Transcranial focused ultrasound is increasingly being investigated as a minimally invasive treatment for a range of intracranial pathologies. At higher peak rarefaction pressures than those used for thermal ablation, focused ultrasound can initiate inertial cavitation and create holes in the brain by fractionation of the tissue elements. The authors investigated the technical feasibility of using MRI-guided focused ultrasound to perform a third ventriculostomy as a possible noninvasive alternative to endoscopic third ventriculostomy for hydrocephalus.
A craniectomy was performed in male pigs weighing 13–19 kg to expose the supratentorial brain, leaving the dura mater intact. Seven pigs were treated through the craniectomy, while 2 pigs were treated through ex vivo human skulls placed in the beam path. Registration and targeting was done using T2-weighted MRI sequences. For transcranial treatments a CT scan was used to correct the beam from aberrations due to the skull and maintain a small, high-intensity focus. Sonications were performed at both 650 kHz and 230 kHz at a range of intensities, and the in situ pressures were estimated both from simulations and experimental data to establish a threshold for tissue fractionation in the brain.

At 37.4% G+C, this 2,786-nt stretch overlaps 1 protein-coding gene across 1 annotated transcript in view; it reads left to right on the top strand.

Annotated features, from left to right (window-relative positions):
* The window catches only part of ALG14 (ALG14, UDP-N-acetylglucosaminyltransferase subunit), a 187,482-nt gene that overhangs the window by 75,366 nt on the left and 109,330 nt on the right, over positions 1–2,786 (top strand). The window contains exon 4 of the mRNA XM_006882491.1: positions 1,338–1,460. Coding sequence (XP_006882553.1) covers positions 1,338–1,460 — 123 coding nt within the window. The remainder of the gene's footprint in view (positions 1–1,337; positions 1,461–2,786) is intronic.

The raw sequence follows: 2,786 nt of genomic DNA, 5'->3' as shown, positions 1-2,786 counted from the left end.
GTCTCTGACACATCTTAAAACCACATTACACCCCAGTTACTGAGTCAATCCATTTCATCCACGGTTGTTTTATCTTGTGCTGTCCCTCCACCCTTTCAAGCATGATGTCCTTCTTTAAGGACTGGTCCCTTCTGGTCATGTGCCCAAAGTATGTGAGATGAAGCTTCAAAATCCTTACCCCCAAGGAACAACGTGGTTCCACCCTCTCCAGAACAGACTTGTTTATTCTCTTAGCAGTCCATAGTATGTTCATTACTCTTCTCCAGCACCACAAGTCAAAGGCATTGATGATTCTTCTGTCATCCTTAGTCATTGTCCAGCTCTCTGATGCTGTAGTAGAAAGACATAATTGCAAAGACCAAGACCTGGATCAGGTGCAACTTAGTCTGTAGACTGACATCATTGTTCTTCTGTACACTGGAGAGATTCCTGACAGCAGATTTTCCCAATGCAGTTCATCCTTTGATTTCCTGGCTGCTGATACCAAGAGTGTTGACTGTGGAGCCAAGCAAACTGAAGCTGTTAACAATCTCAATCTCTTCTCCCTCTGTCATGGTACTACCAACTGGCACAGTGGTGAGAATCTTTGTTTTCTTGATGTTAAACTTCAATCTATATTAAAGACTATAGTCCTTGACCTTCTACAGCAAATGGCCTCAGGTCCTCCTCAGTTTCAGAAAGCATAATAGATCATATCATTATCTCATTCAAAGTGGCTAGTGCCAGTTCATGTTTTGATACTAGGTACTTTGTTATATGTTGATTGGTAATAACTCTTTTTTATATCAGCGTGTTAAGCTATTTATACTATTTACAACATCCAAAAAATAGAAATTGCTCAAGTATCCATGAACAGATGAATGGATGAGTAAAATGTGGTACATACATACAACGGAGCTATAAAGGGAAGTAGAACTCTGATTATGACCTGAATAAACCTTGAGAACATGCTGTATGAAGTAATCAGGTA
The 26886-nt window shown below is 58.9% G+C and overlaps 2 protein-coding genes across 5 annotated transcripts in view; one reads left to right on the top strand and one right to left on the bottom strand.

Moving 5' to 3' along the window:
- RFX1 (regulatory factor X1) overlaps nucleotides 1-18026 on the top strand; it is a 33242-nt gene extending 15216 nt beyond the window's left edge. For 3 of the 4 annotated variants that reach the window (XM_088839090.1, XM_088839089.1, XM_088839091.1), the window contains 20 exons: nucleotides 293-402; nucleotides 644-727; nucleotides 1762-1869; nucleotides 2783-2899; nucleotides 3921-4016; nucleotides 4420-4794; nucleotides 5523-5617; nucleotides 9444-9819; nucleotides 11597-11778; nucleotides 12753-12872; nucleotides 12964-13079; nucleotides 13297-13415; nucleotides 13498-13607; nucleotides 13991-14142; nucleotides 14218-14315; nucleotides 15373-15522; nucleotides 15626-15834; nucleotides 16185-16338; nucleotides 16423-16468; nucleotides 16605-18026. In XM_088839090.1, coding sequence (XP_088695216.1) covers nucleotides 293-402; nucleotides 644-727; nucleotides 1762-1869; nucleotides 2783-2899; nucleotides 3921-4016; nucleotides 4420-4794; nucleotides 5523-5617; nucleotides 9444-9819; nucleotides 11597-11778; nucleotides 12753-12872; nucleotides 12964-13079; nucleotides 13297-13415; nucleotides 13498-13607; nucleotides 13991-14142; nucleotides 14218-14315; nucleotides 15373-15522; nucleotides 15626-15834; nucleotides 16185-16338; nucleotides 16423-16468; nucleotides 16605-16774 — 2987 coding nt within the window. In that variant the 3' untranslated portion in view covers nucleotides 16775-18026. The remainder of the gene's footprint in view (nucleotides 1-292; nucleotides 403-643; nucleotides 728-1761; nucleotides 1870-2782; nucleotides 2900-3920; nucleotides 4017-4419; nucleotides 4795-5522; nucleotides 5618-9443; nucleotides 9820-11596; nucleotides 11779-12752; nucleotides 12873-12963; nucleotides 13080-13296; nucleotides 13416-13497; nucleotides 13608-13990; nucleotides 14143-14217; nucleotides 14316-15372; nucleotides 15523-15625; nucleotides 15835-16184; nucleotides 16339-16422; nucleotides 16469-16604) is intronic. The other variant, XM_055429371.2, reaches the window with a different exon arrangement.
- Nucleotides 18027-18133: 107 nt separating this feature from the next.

In craniectomized animals at 650 kHz, a peak pressure ≥ 22.7 MPa for 1 second was needed to reliably create a ventriculostomy. Transcranially at this frequency the ExAblate 4000 was unable to generate the required intensity to fractionate tissue, although cavitation was initiated. At 230 kHz, ventriculostomy was successful through the skull with a peak pressure of 8.8 MPa.
This is the first study to suggest that it is possible to perform a completely noninvasive third ventriculostomy using ultrasound. This may pave the way for future studies and eventually provide an alternative means for the creation of CSF communications in the brain, including perforation of the septum pellucidum or intraventricular membranes.